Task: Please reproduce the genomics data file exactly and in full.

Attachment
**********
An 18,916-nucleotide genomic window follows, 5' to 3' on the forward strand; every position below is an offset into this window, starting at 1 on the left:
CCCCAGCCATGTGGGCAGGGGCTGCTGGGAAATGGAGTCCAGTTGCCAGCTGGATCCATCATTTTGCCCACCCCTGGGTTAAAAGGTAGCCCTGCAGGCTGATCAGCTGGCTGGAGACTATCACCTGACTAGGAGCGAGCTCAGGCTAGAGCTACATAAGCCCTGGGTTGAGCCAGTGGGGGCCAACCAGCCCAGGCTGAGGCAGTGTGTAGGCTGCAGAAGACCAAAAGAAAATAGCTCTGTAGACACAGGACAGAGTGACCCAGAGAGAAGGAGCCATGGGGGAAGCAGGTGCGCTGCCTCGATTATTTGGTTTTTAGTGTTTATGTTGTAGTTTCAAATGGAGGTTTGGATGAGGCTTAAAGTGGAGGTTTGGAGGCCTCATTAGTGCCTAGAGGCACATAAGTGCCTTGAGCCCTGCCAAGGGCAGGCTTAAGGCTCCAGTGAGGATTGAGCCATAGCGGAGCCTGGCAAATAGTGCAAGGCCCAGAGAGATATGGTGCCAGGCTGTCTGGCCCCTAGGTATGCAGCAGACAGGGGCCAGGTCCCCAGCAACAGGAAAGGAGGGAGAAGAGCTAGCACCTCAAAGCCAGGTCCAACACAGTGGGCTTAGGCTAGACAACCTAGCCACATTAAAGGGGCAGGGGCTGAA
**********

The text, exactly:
An 18,916-nucleotide genomic window follows, 5' to 3' on the forward strand; every position below is an offset into this window, starting at 1 on the left:
CCCCAGCCATGTGGGCAGGGGCTGCTGGGAAATGGAGTCCAGTTGCCAGCTGGATCCATCATTTTGCCCACCCCTGGGTTAAAAGGTAGCCCTGCAGGCTGATCAGCTGGCTGGAGACTATCACCTGACTAGGAGCGAGCTCAGGCTAGAGCTACATAAGCCCTGGGTTGAGCCAGTGGGGGCCAACCAGCCCAGGCTGAGGCAGTGTGTAGGCTGCAGAAGACCAAAAGAAAATAGCTCTGTAGACACAGGACAGAGTGACCCAGAGAGAAGGAGCCATGGGGGAAGCAGGTGCGCTGCCTCGATTATTTGGTTTTTAGTGTTTATGTTGTAGTTTCAAATGGAGGTTTGGATGAGGCTTAAAGTGGAGGTTTGGAGGCCTCATTAGTGCCTAGAGGCACATAAGTGCCTTGAGCCCTGCCAAGGGCAGGCTTAAGGCTCCAGTGAGGATTGAGCCATAGCGGAGCCTGGCAAATAGTGCAAGGCCCAGAGAGATATGGTGCCAGGCTGTCTGGCCCCTAGGTATGCAGCAGACAGGGGCCAGGTCCCCAGCAACAGGAAAGGAGGGAGAAGAGCTAGCACCTCAAAGCCAGGTCCAACACAGTGGGCTTAGGCTAGACAACCTAGCCACATTAAAGGGGCAGGGGCTGAA